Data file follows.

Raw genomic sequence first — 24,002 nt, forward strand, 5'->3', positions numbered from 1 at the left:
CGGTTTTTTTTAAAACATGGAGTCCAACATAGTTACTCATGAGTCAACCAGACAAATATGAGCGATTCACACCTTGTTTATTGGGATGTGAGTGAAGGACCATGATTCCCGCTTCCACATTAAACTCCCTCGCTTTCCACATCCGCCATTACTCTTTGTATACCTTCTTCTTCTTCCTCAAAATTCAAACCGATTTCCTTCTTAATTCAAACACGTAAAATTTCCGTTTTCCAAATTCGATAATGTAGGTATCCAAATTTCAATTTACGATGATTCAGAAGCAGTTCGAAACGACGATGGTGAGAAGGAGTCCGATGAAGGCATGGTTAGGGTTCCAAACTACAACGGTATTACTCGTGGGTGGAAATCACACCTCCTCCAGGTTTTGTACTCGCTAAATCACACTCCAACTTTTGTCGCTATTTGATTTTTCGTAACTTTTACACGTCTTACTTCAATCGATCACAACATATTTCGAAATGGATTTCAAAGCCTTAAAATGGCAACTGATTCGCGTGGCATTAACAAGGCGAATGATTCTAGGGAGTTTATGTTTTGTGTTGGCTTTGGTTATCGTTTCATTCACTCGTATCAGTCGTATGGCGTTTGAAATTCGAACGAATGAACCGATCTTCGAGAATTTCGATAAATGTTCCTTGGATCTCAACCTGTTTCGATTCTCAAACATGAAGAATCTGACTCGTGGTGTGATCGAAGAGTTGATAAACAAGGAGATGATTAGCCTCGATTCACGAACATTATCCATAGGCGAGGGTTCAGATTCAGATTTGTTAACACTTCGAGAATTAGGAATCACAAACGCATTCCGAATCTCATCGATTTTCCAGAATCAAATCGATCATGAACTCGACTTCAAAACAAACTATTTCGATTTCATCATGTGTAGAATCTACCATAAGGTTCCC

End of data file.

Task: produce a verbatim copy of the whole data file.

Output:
Raw genomic sequence first — 24,002 nt, forward strand, 5'->3', positions numbered from 1 at the left:
CGGTTTTTTTTAAAACATGGAGTCCAACATAGTTACTCATGAGTCAACCAGACAAATATGAGCGATTCACACCTTGTTTATTGGGATGTGAGTGAAGGACCATGATTCCCGCTTCCACATTAAACTCCCTCGCTTTCCACATCCGCCATTACTCTTTGTATACCTTCTTCTTCTTCCTCAAAATTCAAACCGATTTCCTTCTTAATTCAAACACGTAAAATTTCCGTTTTCCAAATTCGATAATGTAGGTATCCAAATTTCAATTTACGATGATTCAGAAGCAGTTCGAAACGACGATGGTGAGAAGGAGTCCGATGAAGGCATGGTTAGGGTTCCAAACTACAACGGTATTACTCGTGGGTGGAAATCACACCTCCTCCAGGTTTTGTACTCGCTAAATCACACTCCAACTTTTGTCGCTATTTGATTTTTCGTAACTTTTACACGTCTTACTTCAATCGATCACAACATATTTCGAAATGGATTTCAAAGCCTTAAAATGGCAACTGATTCGCGTGGCATTAACAAGGCGAATGATTCTAGGGAGTTTATGTTTTGTGTTGGCTTTGGTTATCGTTTCATTCACTCGTATCAGTCGTATGGCGTTTGAAATTCGAACGAATGAACCGATCTTCGAGAATTTCGATAAATGTTCCTTGGATCTCAACCTGTTTCGATTCTCAAACATGAAGAATCTGACTCGTGGTGTGATCGAAGAGTTGATAAACAAGGAGATGATTAGCCTCGATTCACGAACATTATCCATAGGCGAGGGTTCAGATTCAGATTTGTTAACACTTCGAGAATTAGGAATCACAAACGCATTCCGAATCTCATCGATTTTCCAGAATCAAATCGATCATGAACTCGACTTCAAAACAAACTATTTCGATTTCATCATGTGTAGAATCTACCATAAGGTTCCC